Answering the How? Ploughing back 10% of revenues from mining companies: The case of Solwezi Municipal Council

On the 14 December 2015, Solwezi Municipal Council passed a resolution to “enhance service provision to communities affected by mining activities”. This resolution followed a proposal to invest property rates collected by the council from mining companies within mining host communities.

It is against this backdrop that YAD working with Publish What You Pay Zambia (PWYPZ), decided to initiate the development of this briefing paper, which gives a contextual analysis and provides guidelines for the implementation and realization of the resolution passed by Solwezi Municipal Council.

Policy brief on Double Taxation Agreements: the case of Zimbabwe

Double taxation arises when two or more tax jurisdictions overlap, such that the same item of income or profit is subject to tax in each. Double Taxation Agreements were therefore instituted as an international tax instrument for avoiding double taxation of the same income or capital to the same taxpayer in the same period in two jurisdictions and promoting international tax compliance and information sharing. However, in recent years, there has been increasing global debate regarding the effectiveness of double taxation agreements.

This policy brief provides an overview of DTAs within the international taxation framework with a particular focus on those signed by Zimbabwe and partner countries. It therefore interrogates the implications of DTAs on social and economic rights of citizens of Zimbabwe in particular and developing countries in general as well as key recommendations for Zimbabwe.

Many ways to lose a billion

Countries rich in oil, gas and minerals often fail to secure a fair share of their natural resource wealth. Revenue loss from the extractive sector is particularly significant given the large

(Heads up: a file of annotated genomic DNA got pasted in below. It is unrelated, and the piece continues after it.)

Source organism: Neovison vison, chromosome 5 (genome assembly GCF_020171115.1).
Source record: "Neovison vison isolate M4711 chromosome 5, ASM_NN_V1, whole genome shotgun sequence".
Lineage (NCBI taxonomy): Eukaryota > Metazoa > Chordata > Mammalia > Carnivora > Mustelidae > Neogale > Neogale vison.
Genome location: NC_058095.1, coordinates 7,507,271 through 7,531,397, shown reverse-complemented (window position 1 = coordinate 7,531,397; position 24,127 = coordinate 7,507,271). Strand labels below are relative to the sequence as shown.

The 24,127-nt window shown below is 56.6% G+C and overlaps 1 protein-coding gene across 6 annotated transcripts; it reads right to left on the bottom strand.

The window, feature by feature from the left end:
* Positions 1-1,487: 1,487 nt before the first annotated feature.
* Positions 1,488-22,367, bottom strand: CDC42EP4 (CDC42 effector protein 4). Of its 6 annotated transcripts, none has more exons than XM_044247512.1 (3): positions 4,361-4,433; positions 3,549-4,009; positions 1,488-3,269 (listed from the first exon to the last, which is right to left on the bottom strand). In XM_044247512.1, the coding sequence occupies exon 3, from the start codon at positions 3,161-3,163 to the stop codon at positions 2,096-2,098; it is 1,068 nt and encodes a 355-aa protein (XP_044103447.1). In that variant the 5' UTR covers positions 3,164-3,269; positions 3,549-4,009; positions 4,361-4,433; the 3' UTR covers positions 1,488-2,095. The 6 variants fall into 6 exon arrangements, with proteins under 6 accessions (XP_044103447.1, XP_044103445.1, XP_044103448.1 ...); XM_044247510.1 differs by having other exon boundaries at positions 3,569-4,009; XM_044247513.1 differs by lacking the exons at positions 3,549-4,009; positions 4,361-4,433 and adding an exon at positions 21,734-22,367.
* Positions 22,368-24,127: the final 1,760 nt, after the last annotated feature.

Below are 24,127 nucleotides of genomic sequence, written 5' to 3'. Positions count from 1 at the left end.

number of countries that depend on natural resource revenues for a substantial portion of their annual budgets. Companies employ a wide range of strategies to minimize their payments to
governments. Their efforts to avoid tax are facilitated by weak institutions, inadequate policies and regulations, badly negotiated contracts, and insufficient government monitoring and auditing.

This report, by PWYP Canada, responds to a persistent question: is my government receiving its fair share of revenues from extractive sector projects? While no single report can specify what constitutes a fair share for every resource project, by identifying and illustrating the common pathways to government revenue loss in the extractive sector, this report will help stakeholders pinpoint mechanisms and policies that can safeguard critical revenues.

Taking away the tax effect of tax havens

Cross border taxation methods and reverse tax credit

This report introduces the reader to a much-neglected area of international taxation, tax credits, and shows how a more active utilization of tax credits and one of its accompanying features, withholding tax, can fix some of the issues we have with multinational companies not paying taxes.

In addition, the report shows how by reversing the principles of tax credits and applying them unilaterally to cross-border transactions on the cost side, one is able to effectively negate the negative effects of multinational companies not paying taxes.
An application of reverse tax credits on cross-border transactions can effectively restore the taxation of multinational companies to where it does not matter whether the companies use low- or no-tax jurisdictions anymore.

This report is thus about increasing the international tax toolbox, and reversing the situation where countries feel they have to participate in the downward spiral of tax competition. It shows that by tweaking international tax mechanisms, it is possible to unilaterally fix the tax situation of many multinational companies.
Reverse Tax Credit is for application with subsidiaries in a country with cross-border cost transactions, while a more active application of withholding tax and tax credits works wonders with cross-border transactions without active representation in the country.